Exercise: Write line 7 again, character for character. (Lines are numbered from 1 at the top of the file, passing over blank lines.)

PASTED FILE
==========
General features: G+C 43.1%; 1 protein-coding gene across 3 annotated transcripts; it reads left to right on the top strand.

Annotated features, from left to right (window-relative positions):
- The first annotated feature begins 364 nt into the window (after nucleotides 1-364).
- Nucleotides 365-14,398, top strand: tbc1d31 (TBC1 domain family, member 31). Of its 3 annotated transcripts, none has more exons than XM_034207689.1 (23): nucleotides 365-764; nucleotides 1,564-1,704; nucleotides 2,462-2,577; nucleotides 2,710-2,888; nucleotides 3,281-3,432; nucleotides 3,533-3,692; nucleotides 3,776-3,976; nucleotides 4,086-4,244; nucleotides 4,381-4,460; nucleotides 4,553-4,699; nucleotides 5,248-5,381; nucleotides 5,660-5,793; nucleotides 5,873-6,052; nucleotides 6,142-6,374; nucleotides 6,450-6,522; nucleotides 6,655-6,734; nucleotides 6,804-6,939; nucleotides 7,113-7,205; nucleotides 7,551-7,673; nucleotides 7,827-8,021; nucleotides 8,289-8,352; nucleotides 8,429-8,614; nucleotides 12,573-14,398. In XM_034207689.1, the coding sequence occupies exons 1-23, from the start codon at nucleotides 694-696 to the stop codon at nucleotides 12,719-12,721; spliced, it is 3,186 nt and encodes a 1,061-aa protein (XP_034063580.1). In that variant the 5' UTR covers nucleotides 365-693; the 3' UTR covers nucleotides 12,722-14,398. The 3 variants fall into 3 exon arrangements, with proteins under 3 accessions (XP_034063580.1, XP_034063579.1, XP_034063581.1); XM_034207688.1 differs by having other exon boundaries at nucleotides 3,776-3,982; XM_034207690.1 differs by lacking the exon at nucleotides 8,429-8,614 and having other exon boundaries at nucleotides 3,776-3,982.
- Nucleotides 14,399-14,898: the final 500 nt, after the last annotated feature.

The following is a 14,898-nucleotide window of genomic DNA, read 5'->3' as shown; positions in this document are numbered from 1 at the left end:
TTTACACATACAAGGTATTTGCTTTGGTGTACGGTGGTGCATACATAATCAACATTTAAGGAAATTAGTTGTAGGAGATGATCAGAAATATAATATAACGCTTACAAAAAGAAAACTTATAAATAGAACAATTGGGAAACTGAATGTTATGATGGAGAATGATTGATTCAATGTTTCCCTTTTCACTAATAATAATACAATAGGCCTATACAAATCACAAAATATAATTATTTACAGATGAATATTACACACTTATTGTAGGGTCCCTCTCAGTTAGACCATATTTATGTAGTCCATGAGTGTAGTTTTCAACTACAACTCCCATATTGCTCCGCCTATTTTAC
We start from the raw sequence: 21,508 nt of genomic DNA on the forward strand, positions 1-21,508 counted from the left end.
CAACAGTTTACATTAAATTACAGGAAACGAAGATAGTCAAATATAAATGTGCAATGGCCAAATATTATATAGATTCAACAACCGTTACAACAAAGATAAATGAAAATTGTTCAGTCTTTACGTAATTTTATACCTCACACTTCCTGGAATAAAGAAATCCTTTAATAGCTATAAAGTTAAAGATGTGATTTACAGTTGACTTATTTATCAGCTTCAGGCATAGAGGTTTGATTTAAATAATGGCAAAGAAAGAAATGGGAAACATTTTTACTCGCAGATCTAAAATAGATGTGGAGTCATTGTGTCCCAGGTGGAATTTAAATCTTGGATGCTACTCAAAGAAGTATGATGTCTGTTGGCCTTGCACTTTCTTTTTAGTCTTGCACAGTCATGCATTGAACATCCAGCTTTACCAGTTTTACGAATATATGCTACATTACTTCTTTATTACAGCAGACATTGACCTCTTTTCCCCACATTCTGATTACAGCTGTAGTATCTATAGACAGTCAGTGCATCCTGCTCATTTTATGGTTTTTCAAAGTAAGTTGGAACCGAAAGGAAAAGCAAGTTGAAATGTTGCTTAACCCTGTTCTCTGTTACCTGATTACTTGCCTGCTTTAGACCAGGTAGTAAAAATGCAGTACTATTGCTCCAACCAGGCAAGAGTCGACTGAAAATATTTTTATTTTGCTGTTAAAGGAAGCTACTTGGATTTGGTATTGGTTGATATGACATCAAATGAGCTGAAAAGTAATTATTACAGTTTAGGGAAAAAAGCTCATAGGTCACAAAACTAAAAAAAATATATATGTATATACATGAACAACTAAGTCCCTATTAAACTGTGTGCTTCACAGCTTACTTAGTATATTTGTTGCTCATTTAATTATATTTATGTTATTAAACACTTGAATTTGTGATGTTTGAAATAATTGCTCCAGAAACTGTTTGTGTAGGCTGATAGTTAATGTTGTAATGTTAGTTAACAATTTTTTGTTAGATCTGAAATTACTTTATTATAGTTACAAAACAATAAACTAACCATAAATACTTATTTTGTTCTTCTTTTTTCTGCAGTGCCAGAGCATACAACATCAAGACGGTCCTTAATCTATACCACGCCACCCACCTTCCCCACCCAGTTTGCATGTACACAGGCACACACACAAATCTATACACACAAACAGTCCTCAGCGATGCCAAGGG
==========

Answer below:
TTTACACATACAAGGTATTTGCTTTGGTGTACGGTGGTGCATACATAATCAACATTTAAGGAAATTAGTTGTAGGAGATGATCAGAAATATAATATAACGCTTACAAAAAGAAAACTTATAAATAGAACAATTGGGAAACTGAATGTTATGATGGAGAATGATTGATTCAATGTTTCCCTTTTCACTAATAATAATACAATAGGCCTATACAAATCACAAAATATAATTATTTACAGATGAATATTACACACTTATTGTAGGGTCCCTCTCAGTTAGACCATATTTATGTAGTCCATGAGTGTAGTTTTCAACTACAACTCCCATATTGCTCCGCCTATTTTAC